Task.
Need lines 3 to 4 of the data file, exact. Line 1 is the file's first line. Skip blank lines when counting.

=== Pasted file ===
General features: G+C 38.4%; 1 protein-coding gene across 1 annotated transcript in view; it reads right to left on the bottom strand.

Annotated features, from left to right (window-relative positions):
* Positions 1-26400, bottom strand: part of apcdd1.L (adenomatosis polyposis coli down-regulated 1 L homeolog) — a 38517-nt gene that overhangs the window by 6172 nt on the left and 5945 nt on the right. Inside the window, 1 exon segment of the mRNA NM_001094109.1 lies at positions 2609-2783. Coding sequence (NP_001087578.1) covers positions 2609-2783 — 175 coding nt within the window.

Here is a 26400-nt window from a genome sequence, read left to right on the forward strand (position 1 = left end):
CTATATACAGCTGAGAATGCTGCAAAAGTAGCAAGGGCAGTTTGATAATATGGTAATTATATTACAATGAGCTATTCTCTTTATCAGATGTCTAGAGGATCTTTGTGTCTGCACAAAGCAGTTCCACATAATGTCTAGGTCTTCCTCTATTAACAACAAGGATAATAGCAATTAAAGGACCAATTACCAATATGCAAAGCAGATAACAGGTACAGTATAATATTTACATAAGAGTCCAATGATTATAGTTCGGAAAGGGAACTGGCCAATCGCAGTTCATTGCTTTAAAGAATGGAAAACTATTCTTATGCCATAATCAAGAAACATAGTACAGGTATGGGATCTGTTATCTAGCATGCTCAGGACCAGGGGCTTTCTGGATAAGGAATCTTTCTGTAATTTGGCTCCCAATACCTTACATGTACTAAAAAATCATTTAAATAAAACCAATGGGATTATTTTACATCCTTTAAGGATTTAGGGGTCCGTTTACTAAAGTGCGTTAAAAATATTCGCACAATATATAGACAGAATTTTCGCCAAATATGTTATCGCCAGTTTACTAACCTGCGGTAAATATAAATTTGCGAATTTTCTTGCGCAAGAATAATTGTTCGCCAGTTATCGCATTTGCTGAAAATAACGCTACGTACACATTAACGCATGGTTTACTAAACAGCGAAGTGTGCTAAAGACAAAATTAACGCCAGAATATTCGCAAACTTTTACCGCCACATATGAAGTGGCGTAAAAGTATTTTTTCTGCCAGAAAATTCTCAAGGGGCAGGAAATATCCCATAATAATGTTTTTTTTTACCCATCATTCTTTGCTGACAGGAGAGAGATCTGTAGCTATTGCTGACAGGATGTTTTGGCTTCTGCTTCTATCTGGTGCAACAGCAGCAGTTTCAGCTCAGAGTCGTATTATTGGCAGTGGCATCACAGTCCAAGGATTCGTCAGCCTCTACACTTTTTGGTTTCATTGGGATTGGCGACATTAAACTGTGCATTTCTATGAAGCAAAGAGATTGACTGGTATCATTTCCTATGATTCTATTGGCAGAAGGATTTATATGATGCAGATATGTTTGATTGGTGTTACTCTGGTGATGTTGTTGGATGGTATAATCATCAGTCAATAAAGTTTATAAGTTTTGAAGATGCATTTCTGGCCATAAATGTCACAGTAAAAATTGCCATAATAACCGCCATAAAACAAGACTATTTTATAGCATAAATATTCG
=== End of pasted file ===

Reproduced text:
* Positions 1-26400, bottom strand: part of apcdd1.L (adenomatosis polyposis coli down-regulated 1 L homeolog) — a 38517-nt gene that overhangs the window by 6172 nt on the left and 5945 nt on the right. Inside the window, 1 exon segment of the mRNA NM_001094109.1 lies at positions 2609-2783. Coding sequence (NP_001087578.1) covers positions 2609-2783 — 175 coding nt within the window.

Here is a 26400-nt window from a genome sequence, read left to right on the forward strand (position 1 = left end):